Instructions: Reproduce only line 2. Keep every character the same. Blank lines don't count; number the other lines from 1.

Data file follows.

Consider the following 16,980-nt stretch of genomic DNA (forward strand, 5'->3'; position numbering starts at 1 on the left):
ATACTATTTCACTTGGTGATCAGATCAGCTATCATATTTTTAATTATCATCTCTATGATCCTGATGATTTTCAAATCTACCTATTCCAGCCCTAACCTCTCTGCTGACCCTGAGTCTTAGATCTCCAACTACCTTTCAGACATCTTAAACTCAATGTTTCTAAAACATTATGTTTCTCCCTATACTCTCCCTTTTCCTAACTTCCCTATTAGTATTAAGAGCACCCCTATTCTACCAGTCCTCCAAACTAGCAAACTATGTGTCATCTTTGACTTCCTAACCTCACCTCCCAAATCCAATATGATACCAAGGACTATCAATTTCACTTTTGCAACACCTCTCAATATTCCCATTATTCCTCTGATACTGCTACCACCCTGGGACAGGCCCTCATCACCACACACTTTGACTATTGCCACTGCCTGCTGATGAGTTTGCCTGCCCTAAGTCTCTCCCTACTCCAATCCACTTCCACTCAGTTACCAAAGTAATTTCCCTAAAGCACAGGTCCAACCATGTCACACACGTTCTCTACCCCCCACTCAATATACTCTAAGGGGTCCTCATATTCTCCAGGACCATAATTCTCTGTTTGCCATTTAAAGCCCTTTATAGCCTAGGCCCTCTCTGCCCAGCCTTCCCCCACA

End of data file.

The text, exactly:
ATACTATTTCACTTGGTGATCAGATCAGCTATCATATTTTTAATTATCATCTCTATGATCCTGATGATTTTCAAATCTACCTATTCCAGCCCTAACCTCTCTGCTGACCCTGAGTCTTAGATCTCCAACTACCTTTCAGACATCTTAAACTCAATGTTTCTAAAACATTATGTTTCTCCCTATACTCTCCCTTTTCCTAACTTCCCTATTAGTATTAAGAGCACCCCTATTCTACCAGTCCTCCAAACTAGCAAACTATGTGTCATCTTTGACTTCCTAACCTCACCTCCCAAATCCAATATGATACCAAGGACTATCAATTTCACTTTTGCAACACCTCTCAATATTCCCATTATTCCTCTGATACTGCTACCACCCTGGGACAGGCCCTCATCACCACACACTTTGACTATTGCCACTGCCTGCTGATGAGTTTGCCTGCCCTAAGTCTCTCCCTACTCCAATCCACTTCCACTCAGTTACCAAAGTAATTTCCCTAAAGCACAGGTCCAACCATGTCACACACGTTCTCTACCCCCCACTCAATATACTCTAAGGGGTCCTCATATTCTCCAGGACCATAATTCTCTGTTTGCCATTTAAAGCCCTTTATAGCCTAGGCCCTCTCTGCCCAGCCTTCCCCCACA